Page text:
Arthritis drug shows 'significant' promise in severe COVID-19 cases: study
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The arthritis drug tocilizumab has shown early promise in preventing extreme inflammation in gravely ill COVID-19 patients, according to a French clinical study.
The treatment, which suppresses the body's natural immune response, was found to reduce "significantly" the number of deaths or life support interventions compared with a control group of patients.
The study, carried out by the Paris university hospital trust (AP-HP), looked at 129 people hospitalised with moderate or severe viral pneumonia, which occurs in 5-10 percent of COVID-19 patients. Half received two injections of tocilizumab as well as standard treatment with antibiotics, while the control group received only standard treatment.
While the results are yet to be published, those involved in the research said it showed clear "clinical benefit" of tocilizumab treatment.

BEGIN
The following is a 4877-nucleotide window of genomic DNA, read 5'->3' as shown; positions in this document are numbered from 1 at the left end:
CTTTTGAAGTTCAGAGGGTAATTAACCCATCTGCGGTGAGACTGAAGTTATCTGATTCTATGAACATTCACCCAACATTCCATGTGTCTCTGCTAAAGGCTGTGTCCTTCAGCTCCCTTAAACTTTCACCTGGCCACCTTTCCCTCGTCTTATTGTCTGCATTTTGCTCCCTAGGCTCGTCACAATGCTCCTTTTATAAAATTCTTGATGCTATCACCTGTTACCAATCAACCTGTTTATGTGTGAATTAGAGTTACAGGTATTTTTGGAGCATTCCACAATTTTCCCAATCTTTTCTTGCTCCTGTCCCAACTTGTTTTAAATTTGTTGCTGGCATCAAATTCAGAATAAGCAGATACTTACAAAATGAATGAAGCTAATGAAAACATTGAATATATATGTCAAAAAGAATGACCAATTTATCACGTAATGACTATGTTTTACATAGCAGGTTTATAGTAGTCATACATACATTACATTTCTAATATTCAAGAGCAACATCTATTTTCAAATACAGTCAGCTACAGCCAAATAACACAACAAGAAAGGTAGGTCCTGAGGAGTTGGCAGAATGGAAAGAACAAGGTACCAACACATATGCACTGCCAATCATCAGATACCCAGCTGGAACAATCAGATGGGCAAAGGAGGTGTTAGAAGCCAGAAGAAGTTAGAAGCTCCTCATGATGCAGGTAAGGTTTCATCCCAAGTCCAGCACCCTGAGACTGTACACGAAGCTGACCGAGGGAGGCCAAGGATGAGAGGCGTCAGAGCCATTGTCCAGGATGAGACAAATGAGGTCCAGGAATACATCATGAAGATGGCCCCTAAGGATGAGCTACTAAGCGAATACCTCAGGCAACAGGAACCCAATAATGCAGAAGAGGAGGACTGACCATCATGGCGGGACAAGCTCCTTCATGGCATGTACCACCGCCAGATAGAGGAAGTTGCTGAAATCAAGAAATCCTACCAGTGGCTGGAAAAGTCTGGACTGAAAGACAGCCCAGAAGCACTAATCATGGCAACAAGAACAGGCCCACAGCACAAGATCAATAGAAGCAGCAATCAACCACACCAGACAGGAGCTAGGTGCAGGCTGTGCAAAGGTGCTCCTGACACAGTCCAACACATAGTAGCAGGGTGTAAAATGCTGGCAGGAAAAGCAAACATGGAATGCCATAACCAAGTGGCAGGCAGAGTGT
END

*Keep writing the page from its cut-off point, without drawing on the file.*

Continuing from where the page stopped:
AP-HP said it had decided to publicise the study before publishing official results "for public health reasons".
They stressed however that further research was needed on the effectiveness of the drug and the potential for side effects. Tocilizumab, sold under the brand names Actemra and RoAcemtra, is commonly used to treat rheumatoid arthritis.
It is a lab-synthesised antibody that inhibits against a specific protein receptor involved in the body's natural immune response.
Researchers believe the drug might be able to stave off a state of heightened immune response known as cytokine storms -- where the body's reaction to a foreign body such as a disease or chemical creates acute inflammation.
Cytokine storms can be deadly and occur in severely ill COVID-19 patients. Tocilizumab currently costs around 800 euros ($870) per injection. Several existing drugs, including anti-viral medicines, are currently being trialled worldwide for COVID-19 treatment.